Friday, November 9, 2012

Clarifying the concept of envy & The Inevitability of Envy

This is a quick post providing some supplementary information to another article I wrote for Students for Liberty entitled "Envy and Libertarianism". The book I cite is entitled "Envy: A Theory of Social Behavior" by the late Austrian-German sociologist Helmut Schoeck. You can find a copy through Liberty Fund

Clarifying Envy

            Citing a careful definition provided by William L. Davidson in the Encyclopedia of Religion and Ethics, Schoeck writes:

Envy is an emotion that is essentially both selfish and malevolent. It is aimed at persons, and implies dislike of one who possesses what the envious man himself covets or desires, and a wish to harm him [the envied]... There is in it also a consciousness of inferiority to the person envied… He who has got what I envy is felt by me to have the advantage of me, and I resent it. Consequently, I rejoice if he finds that his envied possession does not give him entire satisfaction – much more, if it actually entails on him dissatisfaction and pain… (Schoeck, pg. 20-21)

With this definition, we see that envy is complicated. It is generally a painful emotional state, but can give rise to pleasure if the envier subjectively perceives that the envied person is in some way set-back or dissatisfied. Typically the object of envy is something material, but it need not be, as in the case of fixating on the envied persons “good looks” or “superior intelligence”. Schoeck elaborates that “envy very often denies the asset itself” (pg. 19). By this, he means that the envier fixates more on the perceived level of satisfaction of the envied person than the actual object of envy, in some cases preferring the loss or destruction of the object to the perceived detriment of the envied person. Even dissatisfaction suffered by the envied person unrelated to object can please the envier.
Shoeck goes to great lengths to distinguish what he perceives to be some misconceptions about the concept of envy. One of these misconceptions is the idea of envy as emulation. When advertisers use a phrase like “Be the envy of all your friends with Product X!”, they’re probably not trying to invoke the destructiveness which typically characterizes envy proper. They’re attempting to awaken the “animal spirits” (to basterdize a Keynesian phrase) by ingeniously tapping into our deepest desires for admiration and respect.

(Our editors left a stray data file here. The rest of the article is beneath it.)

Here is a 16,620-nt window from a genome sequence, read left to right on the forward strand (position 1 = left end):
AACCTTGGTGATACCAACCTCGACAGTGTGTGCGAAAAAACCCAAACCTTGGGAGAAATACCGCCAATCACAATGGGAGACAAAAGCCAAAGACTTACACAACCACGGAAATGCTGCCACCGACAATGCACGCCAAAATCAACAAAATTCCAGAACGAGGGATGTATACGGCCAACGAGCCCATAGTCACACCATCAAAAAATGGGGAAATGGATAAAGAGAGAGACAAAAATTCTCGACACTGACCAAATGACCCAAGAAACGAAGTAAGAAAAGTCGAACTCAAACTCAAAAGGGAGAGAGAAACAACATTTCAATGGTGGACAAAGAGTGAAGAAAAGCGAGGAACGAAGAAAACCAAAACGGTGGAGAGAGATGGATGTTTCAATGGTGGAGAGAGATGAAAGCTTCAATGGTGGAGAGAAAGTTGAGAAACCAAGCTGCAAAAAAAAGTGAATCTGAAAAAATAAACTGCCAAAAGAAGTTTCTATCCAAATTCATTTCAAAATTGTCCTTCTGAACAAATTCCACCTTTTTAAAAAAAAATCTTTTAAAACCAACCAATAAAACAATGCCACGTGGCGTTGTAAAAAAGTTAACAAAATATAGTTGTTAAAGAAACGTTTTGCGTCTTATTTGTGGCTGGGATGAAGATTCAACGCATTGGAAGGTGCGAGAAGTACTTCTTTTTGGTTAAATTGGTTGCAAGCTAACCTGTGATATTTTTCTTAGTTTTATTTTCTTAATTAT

Another common misconception is the conflation of envy with jealousy. Where with envy, one would ignore/destroy the object of envy, the coveted asset in the case of jealousy is the prize to be won. Additionally, Schoeck writes: “…the jealous man is often in doubt as to the nature of his antagonist: whether he is a genuine, honourable rival on his own level or an envious man… intent merely on destruction” (pg. 19). The sense of inferiority is implied with the experience of envy, not necessarily so with jealousy. Jealousy differs from envy also in that it typically requires competition between two individuals over a prize: “Jealousy arises out of an opinion of what is one’s due…” (Schoeck pg. 21). It’s not clear that envy requires this competition, as we can imagine the envious person dreaming up all sorts of violent fantasies directed towards the envied person who remains totally unaware of their existence.

The Inevitability of Envy

            Can there be such a thing as an envy-free society? If by envy-free we mean “a social reality in which nothing is left that is enviable” (Schoeck pg. 341), then as we have seen from our definition of envy, this is seemingly impossible – the object of envy can very easily transfer from distributions of wealth to intangible personal attributes. The presumption that envy emerges because of unjustifiable economic inequalities has led some utopian dreamers to the conclusion that a strictly egalitarian society, where all are thought to be treated exactly the same, can solve the problem of envy. The “socialist” experiments in the Soviet Union are a tempting example of the failure of egalitarianism, but the USSR’s hierarchical decision-making and bureaucratic nature make it a poor sample of strict egalitarian societies. Instead, Schoeck cites examples of life on the kibbutz (an Israeli communal settlement and deliberate experiment in strict egalitarianism first pioneered in the early 20th century), discussing some of the serious challenges that kibbutzniks face.
In the case of electing leaders for important tasks, the artificial expectation of intense mistrust of anyone with an elevated social status, even if democratically imposed, leads to a ‘refusal pattern’, where “all seek to evade nomination or acceptance wherever anyone has to be chosen for necessary office” (Schoeck pg. 347). As natural divisions of labor emerged due to the unique talents of individuals, Schoeck recounts an experience that kibbutznik Melford Spiro encountered when he lived on a kibbutz: “One man told Spiro that he found it impossible to develop his poetic gift because he could not help thinking of his comrades, capable only of manual labour, who, as children, had sat next to him in the latrine…” (Schoeck pg. 351). The kibbutznik come as close as any modern society to establishing strict egalitarianism, but the problems of envy continue to persist. It would seem then that envy is an inevitable part of social life. 


Schoeck, H. (1969). Envy: A theory of social behaviour. New York: Harcourt, Brace & World.

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